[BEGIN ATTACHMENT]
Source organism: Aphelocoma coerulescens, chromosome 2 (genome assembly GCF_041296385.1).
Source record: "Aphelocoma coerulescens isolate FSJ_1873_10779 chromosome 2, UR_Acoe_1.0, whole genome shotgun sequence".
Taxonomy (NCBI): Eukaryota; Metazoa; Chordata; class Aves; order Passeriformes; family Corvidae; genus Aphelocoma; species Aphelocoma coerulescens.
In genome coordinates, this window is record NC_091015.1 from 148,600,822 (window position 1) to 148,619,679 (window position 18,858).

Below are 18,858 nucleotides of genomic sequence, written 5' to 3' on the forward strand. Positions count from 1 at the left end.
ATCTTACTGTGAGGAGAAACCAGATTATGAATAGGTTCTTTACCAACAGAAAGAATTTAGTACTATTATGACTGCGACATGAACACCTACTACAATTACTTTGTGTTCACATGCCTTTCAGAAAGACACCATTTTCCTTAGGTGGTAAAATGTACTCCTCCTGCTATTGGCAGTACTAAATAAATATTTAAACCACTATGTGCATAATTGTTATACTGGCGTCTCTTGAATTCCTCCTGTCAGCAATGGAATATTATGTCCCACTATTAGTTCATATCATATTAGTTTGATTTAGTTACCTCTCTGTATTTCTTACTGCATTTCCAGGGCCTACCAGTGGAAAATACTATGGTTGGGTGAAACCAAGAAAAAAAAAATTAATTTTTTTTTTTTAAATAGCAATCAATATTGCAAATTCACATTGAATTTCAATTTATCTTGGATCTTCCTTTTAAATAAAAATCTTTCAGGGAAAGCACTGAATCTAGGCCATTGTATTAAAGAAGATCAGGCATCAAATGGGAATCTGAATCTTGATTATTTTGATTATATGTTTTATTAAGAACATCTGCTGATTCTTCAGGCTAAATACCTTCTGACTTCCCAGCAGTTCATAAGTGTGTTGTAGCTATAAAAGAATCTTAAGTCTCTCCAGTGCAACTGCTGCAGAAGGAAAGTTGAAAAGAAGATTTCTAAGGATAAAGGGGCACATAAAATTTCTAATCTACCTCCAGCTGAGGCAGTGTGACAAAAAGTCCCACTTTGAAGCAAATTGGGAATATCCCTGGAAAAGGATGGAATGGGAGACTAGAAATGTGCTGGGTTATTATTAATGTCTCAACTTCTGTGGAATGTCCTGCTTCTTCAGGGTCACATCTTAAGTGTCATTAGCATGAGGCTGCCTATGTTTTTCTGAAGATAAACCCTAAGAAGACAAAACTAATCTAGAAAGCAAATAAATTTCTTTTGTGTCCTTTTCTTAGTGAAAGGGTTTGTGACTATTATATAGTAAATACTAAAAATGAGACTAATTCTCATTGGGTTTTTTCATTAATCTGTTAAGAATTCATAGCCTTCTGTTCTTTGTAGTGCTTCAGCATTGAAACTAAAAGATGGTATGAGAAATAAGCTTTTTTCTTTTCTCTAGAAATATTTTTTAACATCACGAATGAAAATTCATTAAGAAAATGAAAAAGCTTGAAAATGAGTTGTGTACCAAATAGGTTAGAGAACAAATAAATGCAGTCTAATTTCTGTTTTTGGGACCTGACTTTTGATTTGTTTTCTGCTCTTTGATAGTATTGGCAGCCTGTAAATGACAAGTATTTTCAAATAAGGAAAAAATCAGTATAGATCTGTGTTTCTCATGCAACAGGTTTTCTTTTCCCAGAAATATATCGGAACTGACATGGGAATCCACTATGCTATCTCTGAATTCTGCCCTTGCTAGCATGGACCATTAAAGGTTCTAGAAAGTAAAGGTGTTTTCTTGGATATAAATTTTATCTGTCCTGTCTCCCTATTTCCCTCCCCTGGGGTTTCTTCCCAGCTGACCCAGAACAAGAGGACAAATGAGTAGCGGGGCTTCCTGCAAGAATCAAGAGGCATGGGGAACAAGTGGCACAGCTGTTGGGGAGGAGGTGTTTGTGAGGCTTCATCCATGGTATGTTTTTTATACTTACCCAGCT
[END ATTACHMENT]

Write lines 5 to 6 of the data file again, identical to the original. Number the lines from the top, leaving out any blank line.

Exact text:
Below are 18,858 nucleotides of genomic sequence, written 5' to 3' on the forward strand. Positions count from 1 at the left end.
ATCTTACTGTGAGGAGAAACCAGATTATGAATAGGTTCTTTACCAACAGAAAGAATTTAGTACTATTATGACTGCGACATGAACACCTACTACAATTACTTTGTGTTCACATGCCTTTCAGAAAGACACCATTTTCCTTAGGTGGTAAAATGTACTCCTCCTGCTATTGGCAGTACTAAATAAATATTTAAACCACTATGTGCATAATTGTTATACTGGCGTCTCTTGAATTCCTCCTGTCAGCAATGGAATATTATGTCCCACTATTAGTTCATATCATATTAGTTTGATTTAGTTACCTCTCTGTATTTCTTACTGCATTTCCAGGGCCTACCAGTGGAAAATACTATGGTTGGGTGAAACCAAGAAAAAAAAAATTAATTTTTTTTTTTTAAATAGCAATCAATATTGCAAATTCACATTGAATTTCAATTTATCTTGGATCTTCCTTTTAAATAAAAATCTTTCAGGGAAAGCACTGAATCTAGGCCATTGTATTAAAGAAGATCAGGCATCAAATGGGAATCTGAATCTTGATTATTTTGATTATATGTTTTATTAAGAACATCTGCTGATTCTTCAGGCTAAATACCTTCTGACTTCCCAGCAGTTCATAAGTGTGTTGTAGCTATAAAAGAATCTTAAGTCTCTCCAGTGCAACTGCTGCAGAAGGAAAGTTGAAAAGAAGATTTCTAAGGATAAAGGGGCACATAAAATTTCTAATCTACCTCCAGCTGAGGCAGTGTGACAAAAAGTCCCACTTTGAAGCAAATTGGGAATATCCCTGGAAAAGGATGGAATGGGAGACTAGAAATGTGCTGGGTTATTATTAATGTCTCAACTTCTGTGGAATGTCCTGCTTCTTCAGGGTCACATCTTAAGTGTCATTAGCATGAGGCTGCCTATGTTTTTCTGAAGATAAACCCTAAGAAGACAAAACTAATCTAGAAAGCAAATAAATTTCTTTTGTGTCCTTTTCTTAGTGAAAGGGTTTGTGACTATTATATAGTAAATACTAAAAATGAGACTAATTCTCATTGGGTTTTTTCATTAATCTGTTAAGAATTCATAGCCTTCTGTTCTTTGTAGTGCTTCAGCATTGAAACTAAAAGATGGTATGAGAAATAAGCTTTTTTCTTTTCTCTAGAAATATTTTTTAACATCACGAATGAAAATTCATTAAGAAAATGAAAAAGCTTGAAAATGAGTTGTGTACCAAATAGGTTAGAGAACAAATAAATGCAGTCTAATTTCTGTTTTTGGGACCTGACTTTTGATTTGTTTTCTGCTCTTTGATAGTATTGGCAGCCTGTAAATGACAAGTATTTTCAAATAAGGAAAAAATCAGTATAGATCTGTGTTTCTCATGCAACAGGTTTTCTTTTCCCAGAAATATATCGGAACTGACATGGGAATCCACTATGCTATCTCTGAATTCTGCCCTTGCTAGCATGGACCATTAAAGGTTCTAGAAAGTAAAGGTGTTTTCTTGGATATAAATTTTATCTGTCCTGTCTCCCTATTTCCCTCCCCTGGGGTTTCTTCCCAGCTGACCCAGAACAAGAGGACAAATGAGTAGCGGGGCTTCCTGCAAGAATCAAGAGGCATGGGGAACAAGTGGCACAGCTGTTGGGGAGGAGGTGTTTGTGAGGCTTCATCCATGGTATGTTTTTTATACTTACCCAGCT